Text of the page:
This Is How A Screw Compressor Works

One of the most used types of compressors in the industrial world is screw compressors. This type of compressor works by using a screw system. The way it works, air enters through the inlet to the screw system that rotates and compresses the air. Then compressed air is channeled into the air storage tank. If it is concluded, the working principle of the screw compressor is to suck, do compression and expenditure. Screw compressor applications are generally used in manufacturing plants. Meanwhile, if your factory has a lot of damaged ball screws, perhaps you need to hire the superior ball screw repair service.

The workings of a compressor screw are to use two rotating screws in a screw room called Air End. The two screws rotate by being driven by a motor. The rotation of two screw rotors produces suction on the Intake Valve and produces pressurized air through the discharge or discharge hole. Pressurized air then flows into the Tank Separator. The goal is none other than to separate pressurized air from the oil.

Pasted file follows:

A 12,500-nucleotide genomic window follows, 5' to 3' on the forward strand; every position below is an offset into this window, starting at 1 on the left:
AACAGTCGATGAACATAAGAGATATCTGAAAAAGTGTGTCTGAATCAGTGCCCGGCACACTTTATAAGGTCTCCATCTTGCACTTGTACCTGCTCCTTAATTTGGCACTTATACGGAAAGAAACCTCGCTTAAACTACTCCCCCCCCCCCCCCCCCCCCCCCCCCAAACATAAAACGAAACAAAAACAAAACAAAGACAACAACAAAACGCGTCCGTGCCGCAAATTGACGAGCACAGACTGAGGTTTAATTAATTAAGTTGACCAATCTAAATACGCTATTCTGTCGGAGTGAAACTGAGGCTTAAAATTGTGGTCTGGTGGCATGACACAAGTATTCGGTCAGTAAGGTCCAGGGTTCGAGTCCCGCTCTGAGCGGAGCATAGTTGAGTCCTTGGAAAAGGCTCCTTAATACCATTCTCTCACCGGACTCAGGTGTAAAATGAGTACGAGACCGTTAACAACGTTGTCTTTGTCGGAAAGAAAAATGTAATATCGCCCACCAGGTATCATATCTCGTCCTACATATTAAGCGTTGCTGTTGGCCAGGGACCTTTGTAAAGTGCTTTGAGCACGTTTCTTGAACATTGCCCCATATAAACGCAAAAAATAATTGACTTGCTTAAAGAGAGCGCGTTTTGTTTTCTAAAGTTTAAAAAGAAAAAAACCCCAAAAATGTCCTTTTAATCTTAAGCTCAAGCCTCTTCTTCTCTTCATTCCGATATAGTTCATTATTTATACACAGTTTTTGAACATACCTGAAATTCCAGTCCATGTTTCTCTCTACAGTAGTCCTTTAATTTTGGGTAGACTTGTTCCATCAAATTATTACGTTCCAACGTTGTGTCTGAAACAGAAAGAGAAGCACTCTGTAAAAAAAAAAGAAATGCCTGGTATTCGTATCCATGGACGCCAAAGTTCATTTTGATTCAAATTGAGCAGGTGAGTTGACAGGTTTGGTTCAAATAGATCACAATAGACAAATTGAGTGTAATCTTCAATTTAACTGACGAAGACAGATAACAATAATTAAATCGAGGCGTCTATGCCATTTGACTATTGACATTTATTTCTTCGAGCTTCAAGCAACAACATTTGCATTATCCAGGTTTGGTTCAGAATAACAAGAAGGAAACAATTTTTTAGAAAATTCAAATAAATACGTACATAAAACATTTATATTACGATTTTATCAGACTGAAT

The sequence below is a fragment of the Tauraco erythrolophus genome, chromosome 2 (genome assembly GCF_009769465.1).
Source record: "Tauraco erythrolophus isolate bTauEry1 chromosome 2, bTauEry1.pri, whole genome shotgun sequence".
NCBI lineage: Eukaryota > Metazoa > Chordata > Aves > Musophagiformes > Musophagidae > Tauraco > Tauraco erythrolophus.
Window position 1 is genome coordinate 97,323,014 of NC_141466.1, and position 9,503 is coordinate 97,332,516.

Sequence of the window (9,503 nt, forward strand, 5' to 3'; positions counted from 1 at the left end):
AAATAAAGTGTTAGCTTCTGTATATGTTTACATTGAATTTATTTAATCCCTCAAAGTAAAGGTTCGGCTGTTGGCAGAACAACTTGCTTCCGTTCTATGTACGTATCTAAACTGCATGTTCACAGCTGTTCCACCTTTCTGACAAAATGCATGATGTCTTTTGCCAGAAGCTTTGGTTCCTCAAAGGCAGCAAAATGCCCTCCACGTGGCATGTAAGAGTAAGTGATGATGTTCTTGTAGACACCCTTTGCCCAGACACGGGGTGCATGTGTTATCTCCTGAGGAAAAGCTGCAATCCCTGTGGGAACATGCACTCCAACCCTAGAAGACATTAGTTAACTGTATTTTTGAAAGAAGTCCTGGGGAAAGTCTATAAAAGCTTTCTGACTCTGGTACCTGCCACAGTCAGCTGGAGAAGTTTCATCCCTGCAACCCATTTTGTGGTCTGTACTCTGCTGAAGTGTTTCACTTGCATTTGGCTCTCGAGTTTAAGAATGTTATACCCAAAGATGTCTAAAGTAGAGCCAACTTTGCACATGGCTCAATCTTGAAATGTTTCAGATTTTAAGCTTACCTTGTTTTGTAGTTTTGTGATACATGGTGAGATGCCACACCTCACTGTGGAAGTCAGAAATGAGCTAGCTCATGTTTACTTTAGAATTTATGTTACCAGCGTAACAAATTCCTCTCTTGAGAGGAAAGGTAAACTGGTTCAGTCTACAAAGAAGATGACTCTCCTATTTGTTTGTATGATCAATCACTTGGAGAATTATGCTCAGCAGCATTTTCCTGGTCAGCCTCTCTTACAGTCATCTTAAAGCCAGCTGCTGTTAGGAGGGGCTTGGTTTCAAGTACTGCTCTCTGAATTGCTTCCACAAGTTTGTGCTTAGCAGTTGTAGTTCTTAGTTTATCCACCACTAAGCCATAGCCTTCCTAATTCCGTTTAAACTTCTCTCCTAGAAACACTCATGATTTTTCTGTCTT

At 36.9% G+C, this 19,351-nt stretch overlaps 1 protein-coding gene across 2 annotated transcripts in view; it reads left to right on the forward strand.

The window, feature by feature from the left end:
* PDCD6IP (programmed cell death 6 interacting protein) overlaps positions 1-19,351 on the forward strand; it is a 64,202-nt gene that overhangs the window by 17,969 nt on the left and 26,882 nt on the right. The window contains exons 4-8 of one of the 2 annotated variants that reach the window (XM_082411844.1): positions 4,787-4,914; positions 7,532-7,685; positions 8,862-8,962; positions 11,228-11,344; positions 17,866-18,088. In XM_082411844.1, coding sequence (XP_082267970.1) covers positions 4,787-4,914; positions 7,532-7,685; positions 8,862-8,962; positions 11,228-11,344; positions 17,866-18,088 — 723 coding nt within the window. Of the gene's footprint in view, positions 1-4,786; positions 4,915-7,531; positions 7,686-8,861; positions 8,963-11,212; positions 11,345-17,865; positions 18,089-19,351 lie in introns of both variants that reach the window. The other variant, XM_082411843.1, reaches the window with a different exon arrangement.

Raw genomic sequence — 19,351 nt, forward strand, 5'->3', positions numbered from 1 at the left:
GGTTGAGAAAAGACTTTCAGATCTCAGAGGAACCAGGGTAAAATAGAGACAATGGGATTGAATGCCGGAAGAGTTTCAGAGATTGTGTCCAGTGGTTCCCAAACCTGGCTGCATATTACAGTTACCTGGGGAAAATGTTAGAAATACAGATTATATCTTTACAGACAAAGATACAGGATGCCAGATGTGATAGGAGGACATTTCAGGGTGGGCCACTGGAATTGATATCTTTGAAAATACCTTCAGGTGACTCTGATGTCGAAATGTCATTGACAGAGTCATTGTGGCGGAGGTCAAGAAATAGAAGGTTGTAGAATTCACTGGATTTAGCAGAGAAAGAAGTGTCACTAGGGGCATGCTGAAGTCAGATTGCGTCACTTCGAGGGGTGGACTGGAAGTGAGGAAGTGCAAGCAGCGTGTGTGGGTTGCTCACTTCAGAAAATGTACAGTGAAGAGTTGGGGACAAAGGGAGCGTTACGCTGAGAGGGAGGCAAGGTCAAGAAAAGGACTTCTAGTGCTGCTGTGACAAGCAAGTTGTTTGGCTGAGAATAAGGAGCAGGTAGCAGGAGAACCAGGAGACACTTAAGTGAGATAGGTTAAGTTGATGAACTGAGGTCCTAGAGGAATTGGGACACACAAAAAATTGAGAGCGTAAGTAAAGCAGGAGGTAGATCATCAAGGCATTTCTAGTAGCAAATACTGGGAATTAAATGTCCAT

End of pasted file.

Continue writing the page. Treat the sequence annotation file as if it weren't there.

If you notice the inside of the separator tank there is a separator. The separator functions to capture oil particles when the oil and air mix through the separator. Oil falls to the bottom of the tank and the air will go through the separator then go to the next stage.

Pressurized air coming out of the tank has a temperature of around 800C to 900C. Because it needs to be cooled again before being released through Air discharge. But before entering the air cooler or air conditioner, the compressed air flows again to the air filter with a higher level of precision. The goal is that the air is cleaner than oil particles.

From the air filter, then compressed air enters the cooler or air conditioner so that the air temperature drops and is ready to be used for factory needs. But again, before entering the main or external engine system, the air flows again into a very precise air filter. The end result is the air that is clean from oil and then flowed to the main machines of the factory, such as machines for coloring and drying in the textile industry, spraying in the coating process, and cooling in the ceramic industry.